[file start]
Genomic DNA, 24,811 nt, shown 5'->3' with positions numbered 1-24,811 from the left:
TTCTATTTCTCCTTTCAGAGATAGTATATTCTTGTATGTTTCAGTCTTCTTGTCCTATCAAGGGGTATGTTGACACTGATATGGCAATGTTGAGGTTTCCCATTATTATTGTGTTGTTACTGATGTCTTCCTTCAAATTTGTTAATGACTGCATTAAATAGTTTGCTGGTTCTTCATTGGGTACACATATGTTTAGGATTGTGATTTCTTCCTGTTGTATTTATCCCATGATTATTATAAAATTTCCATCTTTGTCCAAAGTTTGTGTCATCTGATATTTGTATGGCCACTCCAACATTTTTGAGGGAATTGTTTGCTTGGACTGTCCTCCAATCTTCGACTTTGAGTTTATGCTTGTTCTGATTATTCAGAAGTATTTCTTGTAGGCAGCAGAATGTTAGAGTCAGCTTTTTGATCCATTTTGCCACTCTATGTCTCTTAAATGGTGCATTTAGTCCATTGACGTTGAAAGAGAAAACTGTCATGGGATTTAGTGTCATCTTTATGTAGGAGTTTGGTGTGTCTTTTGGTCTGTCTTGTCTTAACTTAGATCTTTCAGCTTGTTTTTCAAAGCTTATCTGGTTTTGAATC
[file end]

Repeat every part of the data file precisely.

Genomic DNA, 24,811 nt, shown 5'->3' with positions numbered 1-24,811 from the left:
TTCTATTTCTCCTTTCAGAGATAGTATATTCTTGTATGTTTCAGTCTTCTTGTCCTATCAAGGGGTATGTTGACACTGATATGGCAATGTTGAGGTTTCCCATTATTATTGTGTTGTTACTGATGTCTTCCTTCAAATTTGTTAATGACTGCATTAAATAGTTTGCTGGTTCTTCATTGGGTACACATATGTTTAGGATTGTGATTTCTTCCTGTTGTATTTATCCCATGATTATTATAAAATTTCCATCTTTGTCCAAAGTTTGTGTCATCTGATATTTGTATGGCCACTCCAACATTTTTGAGGGAATTGTTTGCTTGGACTGTCCTCCAATCTTCGACTTTGAGTTTATGCTTGTTCTGATTATTCAGAAGTATTTCTTGTAGGCAGCAGAATGTTAGAGTCAGCTTTTTGATCCATTTTGCCACTCTATGTCTCTTAAATGGTGCATTTAGTCCATTGACGTTGAAAGAGAAAACTGTCATGGGATTTAGTGTCATCTTTATGTAGGAGTTTGGTGTGTCTTTTGGTCTGTCTTGTCTTAACTTAGATCTTTCAGCTTGTTTTTCAAAGCTTATCTGGTTTTGAATC